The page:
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Publishers demand consideration in supply of learning materials

Kenya Book Sellers and Stationers Association (KBSSA) has petitioned the government to reconsider its decision to procure textbooks directly from publishers, saying the move has rendered thousands of Kenyans jobless.
The association national chairman Albert Kimani stated that over 1,500 of its members are struggling to stay afloat after they were locked out of the lucrative business.
“For the past one year when the government resolved to buy text books directly from publishers, bookshops and other retail outlets countrywide have scaled down operations. This translates to job losses through redundancies,” said the chairman.
In November 2017 then Education Cabinet Secretary Dr. Fred Matiang’i announced that the government would do away with its book-buying system, started in 2003 during the Kibaki administration, in which public schools received money from the government to buy textbooks from publishers. Back then, schools were not allowed to buy directly from publishers.
The radical decision was informed by a study carried out by the Kenya Publishers Association indicating that more than Sh10 billion was lost to teachers and unscrupulous booksellers every year.
Speaking in Nakuru after a meeting of KBSSA top officials, Kimani faulted the report compiled by the Kenya Publishers Association, adding that the government should have conducted exhaustive consultations with book sellers before arriving at the decision.
In the report, Kenya Publishers Association chairman Lawrence Njagi, stated that some booksellers were claiming payments for books that were never delivered.
“The government, for instance, released Sh14 billion to schools in 2016, but publishers could account for only Sh4 billion. The rest was stolen by booksellers and school managers,” Njagi said last week.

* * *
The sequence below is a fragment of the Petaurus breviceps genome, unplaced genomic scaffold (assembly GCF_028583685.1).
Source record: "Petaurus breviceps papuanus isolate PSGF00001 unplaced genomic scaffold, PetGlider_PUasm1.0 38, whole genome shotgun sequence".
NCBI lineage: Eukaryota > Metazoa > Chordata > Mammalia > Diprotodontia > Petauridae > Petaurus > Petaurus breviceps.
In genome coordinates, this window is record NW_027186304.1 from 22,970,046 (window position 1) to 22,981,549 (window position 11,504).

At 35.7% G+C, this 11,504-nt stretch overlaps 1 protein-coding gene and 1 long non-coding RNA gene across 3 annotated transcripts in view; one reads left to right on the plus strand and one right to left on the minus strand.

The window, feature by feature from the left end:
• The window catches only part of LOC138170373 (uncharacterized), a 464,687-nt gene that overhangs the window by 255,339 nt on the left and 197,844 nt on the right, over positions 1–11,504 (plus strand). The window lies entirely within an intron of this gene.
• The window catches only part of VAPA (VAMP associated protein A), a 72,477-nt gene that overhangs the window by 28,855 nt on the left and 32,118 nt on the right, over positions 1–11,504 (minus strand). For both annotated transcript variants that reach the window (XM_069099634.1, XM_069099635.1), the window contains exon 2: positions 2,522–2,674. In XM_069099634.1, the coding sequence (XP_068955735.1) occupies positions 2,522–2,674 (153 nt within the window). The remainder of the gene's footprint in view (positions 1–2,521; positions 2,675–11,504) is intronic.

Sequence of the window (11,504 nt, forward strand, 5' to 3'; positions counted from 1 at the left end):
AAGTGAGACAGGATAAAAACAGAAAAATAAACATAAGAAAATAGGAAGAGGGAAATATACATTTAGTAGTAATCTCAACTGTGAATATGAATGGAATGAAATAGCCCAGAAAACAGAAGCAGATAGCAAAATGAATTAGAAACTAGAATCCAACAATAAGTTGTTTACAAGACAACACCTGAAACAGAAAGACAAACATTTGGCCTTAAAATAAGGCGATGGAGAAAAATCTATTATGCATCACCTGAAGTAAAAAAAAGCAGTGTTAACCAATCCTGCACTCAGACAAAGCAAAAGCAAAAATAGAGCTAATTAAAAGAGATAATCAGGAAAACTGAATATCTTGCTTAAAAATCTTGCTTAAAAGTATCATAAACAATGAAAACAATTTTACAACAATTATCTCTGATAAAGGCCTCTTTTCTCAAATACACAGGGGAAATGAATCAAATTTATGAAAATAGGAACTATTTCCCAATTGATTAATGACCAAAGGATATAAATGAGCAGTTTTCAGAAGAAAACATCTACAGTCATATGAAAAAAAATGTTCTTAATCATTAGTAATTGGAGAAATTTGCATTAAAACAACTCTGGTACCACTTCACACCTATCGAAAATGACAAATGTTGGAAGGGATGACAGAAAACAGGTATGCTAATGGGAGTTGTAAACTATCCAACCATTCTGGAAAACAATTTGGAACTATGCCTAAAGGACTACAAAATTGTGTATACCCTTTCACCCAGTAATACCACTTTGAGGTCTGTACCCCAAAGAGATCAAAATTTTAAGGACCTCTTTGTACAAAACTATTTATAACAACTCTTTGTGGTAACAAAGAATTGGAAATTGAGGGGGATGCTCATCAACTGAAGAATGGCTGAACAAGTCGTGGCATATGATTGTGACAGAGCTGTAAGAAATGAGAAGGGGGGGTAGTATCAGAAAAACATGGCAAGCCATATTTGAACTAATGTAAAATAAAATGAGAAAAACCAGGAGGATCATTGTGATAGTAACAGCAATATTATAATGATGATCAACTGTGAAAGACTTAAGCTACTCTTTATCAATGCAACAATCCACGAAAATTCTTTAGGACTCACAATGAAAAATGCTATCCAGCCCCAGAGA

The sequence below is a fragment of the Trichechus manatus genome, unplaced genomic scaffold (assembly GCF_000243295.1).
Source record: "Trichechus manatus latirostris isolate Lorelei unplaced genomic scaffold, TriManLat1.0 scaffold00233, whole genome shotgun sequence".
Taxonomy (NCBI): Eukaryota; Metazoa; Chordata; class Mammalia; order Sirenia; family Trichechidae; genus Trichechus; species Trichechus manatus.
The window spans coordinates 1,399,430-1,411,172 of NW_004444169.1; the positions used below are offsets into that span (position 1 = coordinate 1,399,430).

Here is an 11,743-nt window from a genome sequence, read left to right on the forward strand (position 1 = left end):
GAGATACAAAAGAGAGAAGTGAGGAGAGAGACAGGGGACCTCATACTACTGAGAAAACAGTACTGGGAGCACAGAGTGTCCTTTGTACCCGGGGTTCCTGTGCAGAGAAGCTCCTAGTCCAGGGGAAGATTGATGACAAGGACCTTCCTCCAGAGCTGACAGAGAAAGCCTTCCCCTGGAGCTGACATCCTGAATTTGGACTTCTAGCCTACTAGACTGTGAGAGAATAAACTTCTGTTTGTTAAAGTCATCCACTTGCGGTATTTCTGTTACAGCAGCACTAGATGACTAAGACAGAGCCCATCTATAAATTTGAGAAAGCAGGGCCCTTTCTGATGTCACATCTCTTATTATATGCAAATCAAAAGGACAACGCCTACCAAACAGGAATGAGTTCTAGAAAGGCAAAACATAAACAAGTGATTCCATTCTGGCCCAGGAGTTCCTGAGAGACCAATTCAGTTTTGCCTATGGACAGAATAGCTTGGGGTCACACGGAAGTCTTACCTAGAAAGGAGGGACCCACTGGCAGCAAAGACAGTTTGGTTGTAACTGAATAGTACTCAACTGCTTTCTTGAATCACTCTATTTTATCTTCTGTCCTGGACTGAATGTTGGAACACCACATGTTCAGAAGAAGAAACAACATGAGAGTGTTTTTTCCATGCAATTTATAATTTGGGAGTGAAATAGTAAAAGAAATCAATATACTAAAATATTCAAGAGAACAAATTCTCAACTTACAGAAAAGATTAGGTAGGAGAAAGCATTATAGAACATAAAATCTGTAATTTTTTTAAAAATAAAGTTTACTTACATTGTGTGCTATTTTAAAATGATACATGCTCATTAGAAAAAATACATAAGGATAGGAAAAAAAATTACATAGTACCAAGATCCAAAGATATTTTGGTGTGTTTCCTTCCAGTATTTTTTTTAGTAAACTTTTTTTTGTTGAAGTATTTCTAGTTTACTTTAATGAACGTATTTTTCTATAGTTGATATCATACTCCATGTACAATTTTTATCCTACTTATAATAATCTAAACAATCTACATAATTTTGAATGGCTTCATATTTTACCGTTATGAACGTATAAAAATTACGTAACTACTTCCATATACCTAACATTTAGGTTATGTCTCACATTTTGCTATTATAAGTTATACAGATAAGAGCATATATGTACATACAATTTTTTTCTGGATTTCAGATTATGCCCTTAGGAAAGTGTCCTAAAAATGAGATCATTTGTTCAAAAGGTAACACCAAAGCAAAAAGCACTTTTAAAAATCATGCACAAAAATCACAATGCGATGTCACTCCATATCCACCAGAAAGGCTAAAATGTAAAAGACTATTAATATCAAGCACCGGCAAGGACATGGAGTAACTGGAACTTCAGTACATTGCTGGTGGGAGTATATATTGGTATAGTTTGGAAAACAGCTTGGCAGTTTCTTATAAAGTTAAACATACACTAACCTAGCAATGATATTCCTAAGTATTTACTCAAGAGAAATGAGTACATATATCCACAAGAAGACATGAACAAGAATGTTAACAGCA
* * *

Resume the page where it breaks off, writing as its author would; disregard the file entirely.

Kimani suggested that publishers should concentrate on producing and marketing books while booksellers stock and service orders made by schools.
“Previously 95 percent of business was conducted with public schools. Our livelihoods are threatened with over 200,000 job losses. We are a crucial link in filling in gaps where the government may not be in a position to buy certain books,” said Kimani.
Nyeri KBSSA chapter Chairman Laurence Muthiga said most book sellers were not involved in the scam, adding that most bookshops had not been paid billions of shillings for books that were delivered to public schools before the policy shift.
“It is getting tougher. Free schooling cash had greatly bolstered this industry. Now, we are only selling to parents and private schools. We have a lot of books still in stock which has adversely affected our operations.
“Smaller publishers, who did not have even a single book bought under the government’s central procurement programme have been hardest hit,” said Muthiga
Under the current arrangement no money is sent to public schools for buying books. Instead, the Ministry of Education, through the Kenya Institute of Curriculum Development buys books directly from publishers.
Under the new system, launched by President Uhuru Kenyatta early 2018, the publishers were first invited to submit books for the ministry to evaluate and buy the ones deemed suitable for schools and supply them to all public schools across the country.
The selection of books for Standard Seven and Eight as well as for secondary schools in 2018, which formed the first batch, was based more on the prices quoted by the publishers. This saw publishers who had quoted high prices locked out.
Those whose titles were selected received payment from the Kenya Institute of Curriculum Development (KICD) alongside lists of schools and quantities to be supplied.
By Anne Mwale

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